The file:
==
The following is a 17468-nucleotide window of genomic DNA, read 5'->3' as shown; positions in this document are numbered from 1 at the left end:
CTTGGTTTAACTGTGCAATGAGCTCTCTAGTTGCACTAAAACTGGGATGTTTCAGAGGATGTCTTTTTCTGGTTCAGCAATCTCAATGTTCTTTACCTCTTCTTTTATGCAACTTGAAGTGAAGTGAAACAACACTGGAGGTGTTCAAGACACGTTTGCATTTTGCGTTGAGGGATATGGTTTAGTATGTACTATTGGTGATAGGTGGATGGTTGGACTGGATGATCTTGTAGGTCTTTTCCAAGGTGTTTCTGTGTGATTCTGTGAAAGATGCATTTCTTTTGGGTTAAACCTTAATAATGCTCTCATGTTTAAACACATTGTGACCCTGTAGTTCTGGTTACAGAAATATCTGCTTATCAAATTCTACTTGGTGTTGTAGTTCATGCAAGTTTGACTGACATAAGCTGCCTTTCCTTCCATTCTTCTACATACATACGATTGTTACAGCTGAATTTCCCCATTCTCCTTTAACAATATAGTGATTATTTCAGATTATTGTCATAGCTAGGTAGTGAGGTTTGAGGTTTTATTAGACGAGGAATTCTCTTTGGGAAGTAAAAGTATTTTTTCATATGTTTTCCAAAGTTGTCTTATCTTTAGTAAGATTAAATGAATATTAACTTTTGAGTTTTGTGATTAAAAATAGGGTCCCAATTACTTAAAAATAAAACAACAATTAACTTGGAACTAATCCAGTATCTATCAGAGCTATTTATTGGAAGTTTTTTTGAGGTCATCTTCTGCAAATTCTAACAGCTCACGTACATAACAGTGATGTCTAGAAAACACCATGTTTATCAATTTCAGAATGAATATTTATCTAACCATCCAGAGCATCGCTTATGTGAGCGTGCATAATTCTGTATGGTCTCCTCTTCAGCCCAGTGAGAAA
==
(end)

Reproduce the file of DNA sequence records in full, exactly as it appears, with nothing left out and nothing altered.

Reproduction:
The following is a 17468-nucleotide window of genomic DNA, read 5'->3' as shown; positions in this document are numbered from 1 at the left end:
CTTGGTTTAACTGTGCAATGAGCTCTCTAGTTGCACTAAAACTGGGATGTTTCAGAGGATGTCTTTTTCTGGTTCAGCAATCTCAATGTTCTTTACCTCTTCTTTTATGCAACTTGAAGTGAAGTGAAACAACACTGGAGGTGTTCAAGACACGTTTGCATTTTGCGTTGAGGGATATGGTTTAGTATGTACTATTGGTGATAGGTGGATGGTTGGACTGGATGATCTTGTAGGTCTTTTCCAAGGTGTTTCTGTGTGATTCTGTGAAAGATGCATTTCTTTTGGGTTAAACCTTAATAATGCTCTCATGTTTAAACACATTGTGACCCTGTAGTTCTGGTTACAGAAATATCTGCTTATCAAATTCTACTTGGTGTTGTAGTTCATGCAAGTTTGACTGACATAAGCTGCCTTTCCTTCCATTCTTCTACATACATACGATTGTTACAGCTGAATTTCCCCATTCTCCTTTAACAATATAGTGATTATTTCAGATTATTGTCATAGCTAGGTAGTGAGGTTTGAGGTTTTATTAGACGAGGAATTCTCTTTGGGAAGTAAAAGTATTTTTTCATATGTTTTCCAAAGTTGTCTTATCTTTAGTAAGATTAAATGAATATTAACTTTTGAGTTTTGTGATTAAAAATAGGGTCCCAATTACTTAAAAATAAAACAACAATTAACTTGGAACTAATCCAGTATCTATCAGAGCTATTTATTGGAAGTTTTTTTGAGGTCATCTTCTGCAAATTCTAACAGCTCACGTACATAACAGTGATGTCTAGAAAACACCATGTTTATCAATTTCAGAATGAATATTTATCTAACCATCCAGAGCATCGCTTATGTGAGCGTGCATAATTCTGTATGGTCTCCTCTTCAGCCCAGTGAGAAA